When you get out of the weeds of audit reform, Restoring trust in audit and corporate governance is largely prompted by corporate collapse and the finding of fraud, points out Katharine Bagshaw, ICAEW’s Manager, Auditing Standards. But do you think the approach suggested by BEIS in its White Paper is the appropriate one? Let’s look at who is in the frame.
First up are company directors. Clearly, they are responsible for approving the company’s annual accounts, safeguarding its assets, and are expected to take reasonable steps to prevent and detect material fraud. In line with the Brydon Review’s recommendation, the government proposes to legislate to require directors of Public Interest Entities (PIE) to report on the steps they have taken to prevent and detect material fraud.
Secondly, auditors are required to take certain steps where they suspect that irregularities, including fraud, may have occurred in relation to a PIE’s financial statements. The Brydon Review recommended that the regulator amend the auditing standard on fraud to make clear that the onus is on the auditor to endeavour to detect material fraud in all reasonable ways. Now the government intends to legislate to require PIE auditors to report on the work they have performed to conclude whether the proposed directors’ statement – regarding actions taken to prevent and detect material fraud – is accurate.
Thirdly, the Brydon Review recommended that an accessible register of corporate frauds be maintained by the regulator to enable auditors to learn from these cases. The government agrees, but significantly it adds that auditors should collectively seek to take it forward, with the regulator providing input.
Taking these points in turn, Bagshaw points out that directors already report on the efforts they have made to detect fraud when reporting on internal control activities. But there may be issues around the quality of that reporting and the temptation to fall back on boilerplate. Furthermore, to date, there has been no real method for evaluating what directors have done. Will legislation in this area turn the dial on what directors do, as well as what they report? And will auditor reporting on the ‘factual accuracy’ of the directors’ statement actually improve director or auditor performance? Possibly, if enhanced reporting requires directors and auditors to report on internal control effectiveness. If not, the proposals may instead create substantial expectations that are hard to meet.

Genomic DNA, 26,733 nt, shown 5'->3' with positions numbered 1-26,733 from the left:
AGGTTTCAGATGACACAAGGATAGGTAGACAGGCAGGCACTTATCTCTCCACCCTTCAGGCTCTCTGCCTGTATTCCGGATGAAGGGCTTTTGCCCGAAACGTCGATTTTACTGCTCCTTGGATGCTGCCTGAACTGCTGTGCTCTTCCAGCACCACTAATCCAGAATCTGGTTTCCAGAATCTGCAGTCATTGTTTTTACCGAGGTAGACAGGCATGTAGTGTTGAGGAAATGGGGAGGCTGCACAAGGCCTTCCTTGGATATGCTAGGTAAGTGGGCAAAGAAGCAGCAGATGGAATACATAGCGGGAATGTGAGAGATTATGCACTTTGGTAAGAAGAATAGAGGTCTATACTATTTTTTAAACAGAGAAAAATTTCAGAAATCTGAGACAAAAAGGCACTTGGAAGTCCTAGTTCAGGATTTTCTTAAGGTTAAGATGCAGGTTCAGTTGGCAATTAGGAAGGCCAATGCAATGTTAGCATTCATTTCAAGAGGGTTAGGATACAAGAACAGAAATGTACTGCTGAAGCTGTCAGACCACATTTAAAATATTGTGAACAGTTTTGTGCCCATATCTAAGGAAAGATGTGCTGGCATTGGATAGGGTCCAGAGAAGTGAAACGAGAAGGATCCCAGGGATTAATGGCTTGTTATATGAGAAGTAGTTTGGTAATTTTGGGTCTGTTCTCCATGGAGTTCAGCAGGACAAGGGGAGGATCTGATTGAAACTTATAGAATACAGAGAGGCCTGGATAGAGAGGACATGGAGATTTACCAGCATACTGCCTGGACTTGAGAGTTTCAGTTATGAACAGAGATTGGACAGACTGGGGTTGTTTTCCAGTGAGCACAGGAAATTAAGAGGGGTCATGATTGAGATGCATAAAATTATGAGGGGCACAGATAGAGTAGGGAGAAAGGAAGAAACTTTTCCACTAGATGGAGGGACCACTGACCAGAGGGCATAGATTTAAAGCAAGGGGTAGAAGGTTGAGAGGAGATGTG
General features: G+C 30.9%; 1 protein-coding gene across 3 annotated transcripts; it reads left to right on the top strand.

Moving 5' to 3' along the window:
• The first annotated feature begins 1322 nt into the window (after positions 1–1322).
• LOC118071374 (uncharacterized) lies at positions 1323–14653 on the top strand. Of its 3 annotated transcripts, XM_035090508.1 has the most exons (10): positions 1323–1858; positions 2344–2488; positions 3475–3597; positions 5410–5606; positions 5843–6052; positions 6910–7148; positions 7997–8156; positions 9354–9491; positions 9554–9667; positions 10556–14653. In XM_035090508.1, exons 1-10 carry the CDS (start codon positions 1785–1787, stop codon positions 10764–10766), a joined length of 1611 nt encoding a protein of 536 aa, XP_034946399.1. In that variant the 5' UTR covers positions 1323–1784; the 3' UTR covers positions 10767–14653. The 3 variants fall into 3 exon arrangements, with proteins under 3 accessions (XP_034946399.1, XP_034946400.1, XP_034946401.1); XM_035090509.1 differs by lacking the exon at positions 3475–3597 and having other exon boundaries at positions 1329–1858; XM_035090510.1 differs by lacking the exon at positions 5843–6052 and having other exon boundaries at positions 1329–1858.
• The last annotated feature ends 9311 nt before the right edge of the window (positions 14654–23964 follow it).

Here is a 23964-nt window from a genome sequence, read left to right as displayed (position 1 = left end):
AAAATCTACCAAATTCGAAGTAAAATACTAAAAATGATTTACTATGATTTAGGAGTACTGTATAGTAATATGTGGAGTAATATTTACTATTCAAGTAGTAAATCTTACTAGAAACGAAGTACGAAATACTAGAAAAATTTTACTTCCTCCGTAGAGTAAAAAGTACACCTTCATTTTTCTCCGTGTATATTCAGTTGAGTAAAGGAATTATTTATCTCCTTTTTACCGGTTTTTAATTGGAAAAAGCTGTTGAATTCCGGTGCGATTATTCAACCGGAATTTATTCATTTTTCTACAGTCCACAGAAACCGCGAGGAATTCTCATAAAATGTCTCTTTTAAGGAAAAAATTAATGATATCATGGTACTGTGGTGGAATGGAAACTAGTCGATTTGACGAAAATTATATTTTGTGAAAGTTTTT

As for the compilation of a register of historical fraud cases, Bagshaw points out that, in its response to the Brydon Review, ICAEW said it was for the regulator to take this forward. The rationale for this being that audit firms – if it were their responsibility to do this – may be confronted by legal and confidentiality problems that could hinder progress. “Raising awareness of fraud is a really good idea,” says Bagshaw, “but are auditors the right people to take it forward?”
Bagshaw is emphatic that reform must result in fraudsters having fewer places to hide and that it is vital for the profession to feed back to government – including through ICAEW – on how best this is to be achieved. She points out that issues around the perpetration of fraud are often really not simple at all.
“It’s easy to assume that fraud will be obvious for anyone with eyes to see” she says. “But often it isn’t. It can emerge slowly from the shadows and it’s the courts in the end that have the final say”.
ICAEW wants to ensure members have their say on the upcoming consultation around restoring trust in audit and corporate governance. To do so, please share your thoughts via this feedback form. We cannot guarantee all responses will be incorporated in ICAEW's final submission but they will all be read and considered.
Have your say - audit and corporate governance reform: ICAEW is running two webinars to give members the opportunity to have their say on the proposals, its impact, and the direction of travel. Times and links are below:
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